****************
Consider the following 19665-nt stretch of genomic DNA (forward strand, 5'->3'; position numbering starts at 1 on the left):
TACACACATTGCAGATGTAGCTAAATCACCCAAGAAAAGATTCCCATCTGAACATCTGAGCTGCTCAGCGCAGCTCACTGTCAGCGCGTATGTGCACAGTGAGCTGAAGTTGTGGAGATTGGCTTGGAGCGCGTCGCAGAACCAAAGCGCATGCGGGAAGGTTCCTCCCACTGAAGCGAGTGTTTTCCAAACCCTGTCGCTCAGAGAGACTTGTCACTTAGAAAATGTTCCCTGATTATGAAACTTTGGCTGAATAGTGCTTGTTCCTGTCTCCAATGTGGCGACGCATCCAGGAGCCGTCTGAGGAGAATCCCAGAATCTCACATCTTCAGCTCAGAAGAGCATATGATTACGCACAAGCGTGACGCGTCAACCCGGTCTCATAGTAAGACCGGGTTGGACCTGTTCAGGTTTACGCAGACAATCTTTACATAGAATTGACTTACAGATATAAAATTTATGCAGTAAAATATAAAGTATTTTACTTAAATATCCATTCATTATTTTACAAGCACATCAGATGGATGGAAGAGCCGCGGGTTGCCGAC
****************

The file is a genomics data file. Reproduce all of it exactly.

Consider the following 19665-nt stretch of genomic DNA (forward strand, 5'->3'; position numbering starts at 1 on the left):
TACACACATTGCAGATGTAGCTAAATCACCCAAGAAAAGATTCCCATCTGAACATCTGAGCTGCTCAGCGCAGCTCACTGTCAGCGCGTATGTGCACAGTGAGCTGAAGTTGTGGAGATTGGCTTGGAGCGCGTCGCAGAACCAAAGCGCATGCGGGAAGGTTCCTCCCACTGAAGCGAGTGTTTTCCAAACCCTGTCGCTCAGAGAGACTTGTCACTTAGAAAATGTTCCCTGATTATGAAACTTTGGCTGAATAGTGCTTGTTCCTGTCTCCAATGTGGCGACGCATCCAGGAGCCGTCTGAGGAGAATCCCAGAATCTCACATCTTCAGCTCAGAAGAGCATATGATTACGCACAAGCGTGACGCGTCAACCCGGTCTCATAGTAAGACCGGGTTGGACCTGTTCAGGTTTACGCAGACAATCTTTACATAGAATTGACTTACAGATATAAAATTTATGCAGTAAAATATAAAGTATTTTACTTAAATATCCATTCATTATTTTACAAGCACATCAGATGGATGGAAGAGCCGCGGGTTGCCGAC